Dr. Dilip Sarkar spoke on pranayama, telling a riveting story of a heart patient that was too sick to do anything but breathe. He refused surgery and began a pranayama practice. His ejection fraction was 10% when he started and six months later it was 40% (near normal). Dr. Sarkar believes this pranayama intervention empowered the individual to heal himself. Eighty percent of all illness has a stress component so it only makes sense that pranayama would be an appropriate therapy for the most debilitated patient. Dr. Amrita McLanahan had similar comments; increased circulation is a product of asana practice and meditation will make the left prefrontal cortex of our brain longer. She added that increased focus in decision making can be developed in meditation and decreasing anger in turn lowers the risk of illness. She offered a challenge to the crowd to try 15 minutes of alternate nostril breathing the next time they were angry. The anger would be alleviated within 10 minutes. Pranayama is so essential that YF made it a required training for the yoga therapy and 500 hour RYT programs.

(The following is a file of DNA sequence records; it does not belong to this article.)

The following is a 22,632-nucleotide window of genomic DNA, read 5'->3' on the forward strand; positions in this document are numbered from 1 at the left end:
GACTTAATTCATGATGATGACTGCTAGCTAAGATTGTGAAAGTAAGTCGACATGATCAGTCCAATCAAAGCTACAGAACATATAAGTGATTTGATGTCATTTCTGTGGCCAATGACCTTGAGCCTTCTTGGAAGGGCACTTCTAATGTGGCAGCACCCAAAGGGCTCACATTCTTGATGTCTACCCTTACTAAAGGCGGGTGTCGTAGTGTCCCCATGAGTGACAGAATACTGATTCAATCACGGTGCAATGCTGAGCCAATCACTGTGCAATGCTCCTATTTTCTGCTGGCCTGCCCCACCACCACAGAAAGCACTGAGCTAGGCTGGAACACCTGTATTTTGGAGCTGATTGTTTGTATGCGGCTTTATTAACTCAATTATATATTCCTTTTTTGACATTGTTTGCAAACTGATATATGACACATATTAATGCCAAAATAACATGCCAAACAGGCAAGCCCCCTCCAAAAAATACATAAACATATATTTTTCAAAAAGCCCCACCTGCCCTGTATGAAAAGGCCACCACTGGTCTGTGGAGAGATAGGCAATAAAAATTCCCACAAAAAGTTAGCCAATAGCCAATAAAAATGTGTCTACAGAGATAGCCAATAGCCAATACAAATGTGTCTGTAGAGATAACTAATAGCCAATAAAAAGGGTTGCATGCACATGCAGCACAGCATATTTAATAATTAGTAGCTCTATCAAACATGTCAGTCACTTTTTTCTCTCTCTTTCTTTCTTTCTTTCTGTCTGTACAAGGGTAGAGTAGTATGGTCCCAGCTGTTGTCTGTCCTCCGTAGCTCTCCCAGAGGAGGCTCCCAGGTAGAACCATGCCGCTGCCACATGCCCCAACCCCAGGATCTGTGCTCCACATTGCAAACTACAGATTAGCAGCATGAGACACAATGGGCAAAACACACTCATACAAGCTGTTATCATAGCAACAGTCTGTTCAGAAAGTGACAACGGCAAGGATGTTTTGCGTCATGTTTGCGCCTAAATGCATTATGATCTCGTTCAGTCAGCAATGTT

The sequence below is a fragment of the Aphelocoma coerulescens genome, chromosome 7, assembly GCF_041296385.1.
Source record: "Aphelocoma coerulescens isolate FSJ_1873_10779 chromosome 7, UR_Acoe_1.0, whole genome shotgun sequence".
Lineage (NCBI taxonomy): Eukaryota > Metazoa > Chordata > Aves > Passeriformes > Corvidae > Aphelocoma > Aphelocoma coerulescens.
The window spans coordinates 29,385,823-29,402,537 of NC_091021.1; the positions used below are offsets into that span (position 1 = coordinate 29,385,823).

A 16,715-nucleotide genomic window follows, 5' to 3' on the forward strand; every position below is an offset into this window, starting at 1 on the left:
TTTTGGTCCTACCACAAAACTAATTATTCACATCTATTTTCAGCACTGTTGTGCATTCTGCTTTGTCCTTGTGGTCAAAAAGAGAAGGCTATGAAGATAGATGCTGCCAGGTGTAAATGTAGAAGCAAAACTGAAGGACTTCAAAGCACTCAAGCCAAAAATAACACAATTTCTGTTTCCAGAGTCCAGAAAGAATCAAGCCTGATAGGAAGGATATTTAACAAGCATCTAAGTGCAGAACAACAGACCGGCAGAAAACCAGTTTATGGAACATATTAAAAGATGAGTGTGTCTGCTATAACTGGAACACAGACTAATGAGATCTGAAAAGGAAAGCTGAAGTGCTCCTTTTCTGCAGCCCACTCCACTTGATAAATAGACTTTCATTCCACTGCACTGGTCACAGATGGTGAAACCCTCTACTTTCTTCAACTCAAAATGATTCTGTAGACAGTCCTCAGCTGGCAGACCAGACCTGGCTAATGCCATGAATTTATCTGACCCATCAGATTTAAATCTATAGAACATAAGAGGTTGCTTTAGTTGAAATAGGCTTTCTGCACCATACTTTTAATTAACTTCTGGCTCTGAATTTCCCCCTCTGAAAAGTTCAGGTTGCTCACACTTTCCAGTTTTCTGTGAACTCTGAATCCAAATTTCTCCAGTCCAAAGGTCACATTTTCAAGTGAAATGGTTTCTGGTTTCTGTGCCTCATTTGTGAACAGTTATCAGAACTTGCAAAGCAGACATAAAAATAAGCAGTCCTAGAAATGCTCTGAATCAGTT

Dr. Timothy McCall spoke of the great guru, B.K.S. Iyengar, who would work with patients for many months taking them in and out of poses in a sort of trial an error style after carefully assessing them and their illness. Yoga therapy is not likely to advance by testing poses for specific illness but by studying the habits of gurus and teachers. He added that western medicine should not be abandoned but simply brought together with eastern philosophy for a more integrative approach that can allow greater individualization to the person not the disease. This idea of making the pose or practice fit the person is a founding concept at Yoga Fit and one that has translated forward to our Yoga Therapy Program. In Yoga Fit’s basic therapy courses (Therapy 1, 2, and 3) instructors learn the art of individualizing a practice that is based on the person not just the illness.